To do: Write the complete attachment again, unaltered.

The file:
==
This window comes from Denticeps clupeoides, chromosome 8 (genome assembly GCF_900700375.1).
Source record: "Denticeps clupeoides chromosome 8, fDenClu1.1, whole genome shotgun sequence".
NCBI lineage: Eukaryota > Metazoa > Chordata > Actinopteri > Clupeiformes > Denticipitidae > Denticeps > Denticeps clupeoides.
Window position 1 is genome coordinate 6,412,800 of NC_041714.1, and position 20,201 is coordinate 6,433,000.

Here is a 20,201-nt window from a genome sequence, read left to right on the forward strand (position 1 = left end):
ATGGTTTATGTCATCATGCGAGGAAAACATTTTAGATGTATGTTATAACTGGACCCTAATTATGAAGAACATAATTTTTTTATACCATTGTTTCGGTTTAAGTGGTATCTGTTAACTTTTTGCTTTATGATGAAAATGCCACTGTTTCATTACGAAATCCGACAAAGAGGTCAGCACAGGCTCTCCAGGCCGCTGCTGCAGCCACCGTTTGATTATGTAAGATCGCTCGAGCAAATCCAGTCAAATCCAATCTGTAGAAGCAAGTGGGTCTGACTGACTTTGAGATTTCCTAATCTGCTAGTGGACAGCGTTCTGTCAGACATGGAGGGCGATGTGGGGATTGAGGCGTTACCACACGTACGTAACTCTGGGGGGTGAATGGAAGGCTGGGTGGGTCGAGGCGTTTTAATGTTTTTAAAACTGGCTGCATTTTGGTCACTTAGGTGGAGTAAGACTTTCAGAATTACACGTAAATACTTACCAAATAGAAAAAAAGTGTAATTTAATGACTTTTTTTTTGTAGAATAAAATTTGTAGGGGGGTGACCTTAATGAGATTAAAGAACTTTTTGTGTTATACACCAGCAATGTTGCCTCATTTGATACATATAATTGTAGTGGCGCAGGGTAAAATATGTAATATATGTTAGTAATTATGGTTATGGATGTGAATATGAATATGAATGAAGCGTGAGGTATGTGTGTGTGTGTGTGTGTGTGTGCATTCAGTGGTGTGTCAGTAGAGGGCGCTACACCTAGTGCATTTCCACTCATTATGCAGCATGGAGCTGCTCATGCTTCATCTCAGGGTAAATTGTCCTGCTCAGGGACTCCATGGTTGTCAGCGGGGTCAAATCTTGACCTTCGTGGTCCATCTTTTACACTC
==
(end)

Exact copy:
This window comes from Denticeps clupeoides, chromosome 8 (genome assembly GCF_900700375.1).
Source record: "Denticeps clupeoides chromosome 8, fDenClu1.1, whole genome shotgun sequence".
NCBI lineage: Eukaryota > Metazoa > Chordata > Actinopteri > Clupeiformes > Denticipitidae > Denticeps > Denticeps clupeoides.
Window position 1 is genome coordinate 6,412,800 of NC_041714.1, and position 20,201 is coordinate 6,433,000.

Here is a 20,201-nt window from a genome sequence, read left to right on the forward strand (position 1 = left end):
ATGGTTTATGTCATCATGCGAGGAAAACATTTTAGATGTATGTTATAACTGGACCCTAATTATGAAGAACATAATTTTTTTATACCATTGTTTCGGTTTAAGTGGTATCTGTTAACTTTTTGCTTTATGATGAAAATGCCACTGTTTCATTACGAAATCCGACAAAGAGGTCAGCACAGGCTCTCCAGGCCGCTGCTGCAGCCACCGTTTGATTATGTAAGATCGCTCGAGCAAATCCAGTCAAATCCAATCTGTAGAAGCAAGTGGGTCTGACTGACTTTGAGATTTCCTAATCTGCTAGTGGACAGCGTTCTGTCAGACATGGAGGGCGATGTGGGGATTGAGGCGTTACCACACGTACGTAACTCTGGGGGGTGAATGGAAGGCTGGGTGGGTCGAGGCGTTTTAATGTTTTTAAAACTGGCTGCATTTTGGTCACTTAGGTGGAGTAAGACTTTCAGAATTACACGTAAATACTTACCAAATAGAAAAAAAGTGTAATTTAATGACTTTTTTTTTGTAGAATAAAATTTGTAGGGGGGTGACCTTAATGAGATTAAAGAACTTTTTGTGTTATACACCAGCAATGTTGCCTCATTTGATACATATAATTGTAGTGGCGCAGGGTAAAATATGTAATATATGTTAGTAATTATGGTTATGGATGTGAATATGAATATGAATGAAGCGTGAGGTATGTGTGTGTGTGTGTGTGTGTGTGCATTCAGTGGTGTGTCAGTAGAGGGCGCTACACCTAGTGCATTTCCACTCATTATGCAGCATGGAGCTGCTCATGCTTCATCTCAGGGTAAATTGTCCTGCTCAGGGACTCCATGGTTGTCAGCGGGGTCAAATCTTGACCTTCGTGGTCCATCTTTTACACTC